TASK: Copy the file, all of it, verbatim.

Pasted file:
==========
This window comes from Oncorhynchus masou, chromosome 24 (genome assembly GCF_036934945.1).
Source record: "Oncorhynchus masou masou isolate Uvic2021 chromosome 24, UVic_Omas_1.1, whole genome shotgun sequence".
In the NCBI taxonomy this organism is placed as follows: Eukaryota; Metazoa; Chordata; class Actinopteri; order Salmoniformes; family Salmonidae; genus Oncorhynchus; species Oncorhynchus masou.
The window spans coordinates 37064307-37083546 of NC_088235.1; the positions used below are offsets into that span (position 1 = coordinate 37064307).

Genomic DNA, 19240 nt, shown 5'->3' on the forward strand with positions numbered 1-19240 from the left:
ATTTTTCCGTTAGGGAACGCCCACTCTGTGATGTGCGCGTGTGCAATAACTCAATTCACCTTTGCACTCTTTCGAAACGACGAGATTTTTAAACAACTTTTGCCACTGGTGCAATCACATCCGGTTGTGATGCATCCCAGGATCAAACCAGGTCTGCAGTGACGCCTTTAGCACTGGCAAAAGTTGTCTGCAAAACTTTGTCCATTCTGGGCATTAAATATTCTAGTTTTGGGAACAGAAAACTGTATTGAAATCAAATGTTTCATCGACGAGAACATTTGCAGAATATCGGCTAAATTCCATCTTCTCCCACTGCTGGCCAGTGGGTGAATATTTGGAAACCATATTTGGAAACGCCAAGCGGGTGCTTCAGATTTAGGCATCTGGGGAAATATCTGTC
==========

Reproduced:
This window comes from Oncorhynchus masou, chromosome 24 (genome assembly GCF_036934945.1).
Source record: "Oncorhynchus masou masou isolate Uvic2021 chromosome 24, UVic_Omas_1.1, whole genome shotgun sequence".
In the NCBI taxonomy this organism is placed as follows: Eukaryota; Metazoa; Chordata; class Actinopteri; order Salmoniformes; family Salmonidae; genus Oncorhynchus; species Oncorhynchus masou.
The window spans coordinates 37064307-37083546 of NC_088235.1; the positions used below are offsets into that span (position 1 = coordinate 37064307).

Genomic DNA, 19240 nt, shown 5'->3' on the forward strand with positions numbered 1-19240 from the left:
ATTTTTCCGTTAGGGAACGCCCACTCTGTGATGTGCGCGTGTGCAATAACTCAATTCACCTTTGCACTCTTTCGAAACGACGAGATTTTTAAACAACTTTTGCCACTGGTGCAATCACATCCGGTTGTGATGCATCCCAGGATCAAACCAGGTCTGCAGTGACGCCTTTAGCACTGGCAAAAGTTGTCTGCAAAACTTTGTCCATTCTGGGCATTAAATATTCTAGTTTTGGGAACAGAAAACTGTATTGAAATCAAATGTTTCATCGACGAGAACATTTGCAGAATATCGGCTAAATTCCATCTTCTCCCACTGCTGGCCAGTGGGTGAATATTTGGAAACCATATTTGGAAACGCCAAGCGGGTGCTTCAGATTTAGGCATCTGGGGAAATATCTGTC